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An institutional critique of intergovernmentalism

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  • Garrett, Geoffrey
  • Tsebelis, George

Abstract

Most intergovernmentalist analyses of European integration focus on treaty bargaining among European Union member governments. Recent articles also have examined everyday decision making through power index analysis, an approach that asserts that a government's ability to influence policy is a function of all possible coalitions in the Council of Ministers to which it is pivotal. This approach suffers from two major weaknesses. First, it fails to take into account the policy preferences of governments; it overestimates the influence of governments holding extreme preferences and underestimates that of more centrist governments. Second, power index analysis fails to consider the important roles of the Commission of the European Communities and the European Parliament in legislative processes. Today's procedures affect the mix of agenda-setting and veto power, and this has systematic effects on policy outcomes. If intergovernmentalism is to explain choices made during treaty rounds, it must take into account these legislative dynamics.

Suggested Citation

  • Garrett, Geoffrey & Tsebelis, George, 1996. "An institutional critique of intergovernmentalism," International Organization, Cambridge University Press, vol. 50(02), pages 269-299, March.
  • Handle: RePEc:cup:intorg:v:50:y:1996:i:02:p:269-299_02
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    Cited by:

    1. Christophe Crombez, 2000. "Institutional Reform and Co-Decision in the European Union," Constitutional Political Economy, Springer, vol. 11(1), pages 41-57, March.
    2. Leech, D., 2000. "Members' Voting Power in the Governance of the International Monetary Fund," The Warwick Economics Research Paper Series (TWERPS) 583, University of Warwick, Department of Economics.
    3. Leech, D., 2001. "Fair Reweighting of the Votes in the EU Council of Ministers and the Choice of Majority Requirement for Qualified Majority Voting during Successive Enlargements," The Warwick Economics Research Paper Series (TWERPS) 587, University of Warwick, Department of Economics.
    4. Robert Pahre & Burcu Uçaray-Mangitli, 2009. "The Myths of Turkish Influence in the European Union," Journal of Common Market Studies, Wiley Blackwell, vol. 47, pages 357-384, March.
    5. Scharpf, Fritz W., 2016. "De-constitutionalization and majority rule: A democratic vision for Europe," MPIfG Discussion Paper 16/14, Max Planck Institute for the Study of Societies.
    6. Mareike Kleine, 2013. "Trading Control: National Chiefdoms within International Organizations," LEQS – LSE 'Europe in Question' Discussion Paper Series 59, European Institute, LSE.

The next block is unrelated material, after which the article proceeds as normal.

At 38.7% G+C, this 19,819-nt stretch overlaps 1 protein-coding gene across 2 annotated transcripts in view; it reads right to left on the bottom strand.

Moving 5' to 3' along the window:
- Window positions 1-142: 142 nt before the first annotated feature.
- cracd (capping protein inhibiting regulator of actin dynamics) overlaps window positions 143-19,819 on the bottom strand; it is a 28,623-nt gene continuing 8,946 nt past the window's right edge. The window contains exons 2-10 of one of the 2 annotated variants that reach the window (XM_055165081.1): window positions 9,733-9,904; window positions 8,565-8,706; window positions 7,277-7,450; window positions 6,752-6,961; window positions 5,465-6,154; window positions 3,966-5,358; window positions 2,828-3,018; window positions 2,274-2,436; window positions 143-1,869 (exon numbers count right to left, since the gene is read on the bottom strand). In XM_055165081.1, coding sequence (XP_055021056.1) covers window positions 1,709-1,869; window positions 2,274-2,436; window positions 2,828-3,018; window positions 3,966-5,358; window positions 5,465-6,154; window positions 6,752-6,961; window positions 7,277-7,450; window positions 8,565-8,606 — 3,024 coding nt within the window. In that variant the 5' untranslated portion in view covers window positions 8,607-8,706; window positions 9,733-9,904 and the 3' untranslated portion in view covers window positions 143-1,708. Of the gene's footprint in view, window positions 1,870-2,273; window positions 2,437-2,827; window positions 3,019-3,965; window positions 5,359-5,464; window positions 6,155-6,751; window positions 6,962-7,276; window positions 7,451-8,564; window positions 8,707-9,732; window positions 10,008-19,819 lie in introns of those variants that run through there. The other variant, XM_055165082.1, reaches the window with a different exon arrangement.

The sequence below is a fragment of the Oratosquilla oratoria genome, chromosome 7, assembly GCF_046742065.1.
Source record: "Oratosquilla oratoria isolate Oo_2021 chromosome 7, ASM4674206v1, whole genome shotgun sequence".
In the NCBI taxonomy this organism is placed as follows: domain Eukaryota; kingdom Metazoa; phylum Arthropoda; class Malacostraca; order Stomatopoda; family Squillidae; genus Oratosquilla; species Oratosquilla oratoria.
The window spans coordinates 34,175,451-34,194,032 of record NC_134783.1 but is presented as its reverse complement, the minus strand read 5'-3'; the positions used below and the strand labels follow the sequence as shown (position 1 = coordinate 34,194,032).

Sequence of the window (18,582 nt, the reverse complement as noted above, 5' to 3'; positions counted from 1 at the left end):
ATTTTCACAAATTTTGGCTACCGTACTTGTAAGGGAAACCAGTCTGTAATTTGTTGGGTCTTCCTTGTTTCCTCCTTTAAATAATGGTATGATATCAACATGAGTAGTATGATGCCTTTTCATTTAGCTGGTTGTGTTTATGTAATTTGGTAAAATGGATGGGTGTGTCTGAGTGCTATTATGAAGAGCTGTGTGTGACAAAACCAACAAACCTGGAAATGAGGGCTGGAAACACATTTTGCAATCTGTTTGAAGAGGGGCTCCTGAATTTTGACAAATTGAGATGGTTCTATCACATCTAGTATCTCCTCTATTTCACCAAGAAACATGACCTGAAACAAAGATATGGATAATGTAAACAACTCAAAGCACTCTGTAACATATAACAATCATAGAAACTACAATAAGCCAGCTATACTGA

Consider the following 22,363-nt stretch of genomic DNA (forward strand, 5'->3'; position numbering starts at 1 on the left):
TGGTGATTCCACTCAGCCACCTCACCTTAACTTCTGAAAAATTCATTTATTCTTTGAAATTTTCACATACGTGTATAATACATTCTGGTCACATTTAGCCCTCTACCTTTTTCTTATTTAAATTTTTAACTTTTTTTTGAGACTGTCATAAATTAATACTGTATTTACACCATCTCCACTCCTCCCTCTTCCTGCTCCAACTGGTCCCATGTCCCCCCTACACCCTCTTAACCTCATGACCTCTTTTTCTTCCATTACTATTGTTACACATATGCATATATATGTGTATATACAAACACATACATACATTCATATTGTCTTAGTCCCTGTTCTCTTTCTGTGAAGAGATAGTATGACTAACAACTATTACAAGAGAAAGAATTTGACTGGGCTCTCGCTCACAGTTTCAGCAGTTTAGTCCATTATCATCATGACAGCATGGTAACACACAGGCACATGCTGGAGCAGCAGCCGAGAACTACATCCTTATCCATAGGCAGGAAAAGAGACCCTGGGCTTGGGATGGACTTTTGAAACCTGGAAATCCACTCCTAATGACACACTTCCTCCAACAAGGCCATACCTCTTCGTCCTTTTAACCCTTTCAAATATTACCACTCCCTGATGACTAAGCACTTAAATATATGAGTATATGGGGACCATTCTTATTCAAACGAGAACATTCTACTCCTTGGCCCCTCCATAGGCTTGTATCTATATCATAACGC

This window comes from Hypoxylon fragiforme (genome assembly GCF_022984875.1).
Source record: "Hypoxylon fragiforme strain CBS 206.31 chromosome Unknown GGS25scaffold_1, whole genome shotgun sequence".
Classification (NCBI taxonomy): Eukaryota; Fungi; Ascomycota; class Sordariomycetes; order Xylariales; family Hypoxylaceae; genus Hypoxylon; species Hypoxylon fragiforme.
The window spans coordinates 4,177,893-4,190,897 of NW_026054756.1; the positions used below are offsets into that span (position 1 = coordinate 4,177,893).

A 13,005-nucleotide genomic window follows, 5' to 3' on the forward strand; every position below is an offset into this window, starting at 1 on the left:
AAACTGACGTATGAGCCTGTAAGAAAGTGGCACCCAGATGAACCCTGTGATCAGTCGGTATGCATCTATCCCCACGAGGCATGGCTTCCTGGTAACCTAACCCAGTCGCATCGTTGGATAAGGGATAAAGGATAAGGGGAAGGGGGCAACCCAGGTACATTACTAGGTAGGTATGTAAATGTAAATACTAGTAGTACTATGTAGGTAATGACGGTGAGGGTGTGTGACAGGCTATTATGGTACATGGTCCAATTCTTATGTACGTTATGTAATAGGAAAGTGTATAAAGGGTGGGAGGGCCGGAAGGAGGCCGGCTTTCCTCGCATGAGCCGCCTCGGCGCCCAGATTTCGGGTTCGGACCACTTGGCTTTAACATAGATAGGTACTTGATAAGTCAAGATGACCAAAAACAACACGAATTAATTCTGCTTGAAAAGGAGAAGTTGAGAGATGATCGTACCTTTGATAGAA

7. Thomas Doleys, 2009. "Incomplete Contracting, Commission Discretion and the Origins of EU Merger Control," Journal of Common Market Studies, Wiley Blackwell, vol. 47, pages 483-506, June.
    8. Luisa Giuriato, 2006. "The decision-making procedures for the European Union's finances in the Constitutional debate," Working Papers 96, University of Rome La Sapienza, Department of Public Economics.
    9. Pekkanen Saadia M & Tsai Kellee S, 2011. "The Politics of Ambiguity in Asia's Sovereign Wealth Funds," Business and Politics, De Gruyter, vol. 13(2), pages 1-46, August.
    10. repec:spr:grdene:v:19:y:2010:i:6:d:10.1007_s10726-009-9157-y is not listed on IDEAS
    11. Huber, Gerald & Kocher, Martin & Sutter, Matthias, 2003. "Government Strength, Power Dispersion in Governments and Budget Deficits in OECD-Countries: A Voting Power Approach," Public Choice, Springer, vol. 116(3-4), pages 333-350, September.
    12. Mark A. Pollack, 2007. "The New Institutionalisms and European Integration," The Constitutionalism Web-Papers p0031, University of Hamburg, Faculty for Economics and Social Sciences, Department of Social Sciences, Institute of Political Science.
    13. Mareike Kleine, 2013. "Daniel Finke, Thomas König, Sven-Oliver Proksch and George Tsebelis. 2012. Reforming the European Union: Realizing the Impossible (Princeton, NJ: Princeton University Press)," The Review of International Organizations, Springer, vol. 8(1), pages 111-115, March.
    14. Josep M. Colomer, 2000. "How political parties, rather than member-states, are building the European Union," Economics Working Papers 489, Department of Economics and Business, Universitat Pompeu Fabra.
    15. Borkowski, Agnieszka, 2003. "Machtverteilung im Ministerrat: nach dem Vertrag von Nizza und den Konventsvorschlägen in einer erweiterten Europäischen Union," IAMO Discussion Papers 54, Leibniz Institute of Agricultural Development in Transition Economies (IAMO).
    16. Sutter, Matthias, 2000. "Flexible Integration, EMU and Relative Voting Power in the EU," Public Choice, Springer, vol. 104(1-2), pages 41-62, July.
    17. Karoline Flåm, 2009. "Restricting the import of ‘emission credits’ in the EU: a power struggle between states and institutions," International Environmental Agreements: Politics, Law and Economics, Springer, vol. 9(1), pages 23-38, February.
    18. Mareike Kleine, 2013. "Knowing your limits: Informal governance and judgment in the EU," The Review of International Organizations, Springer, vol. 8(2), pages 245-264, June.

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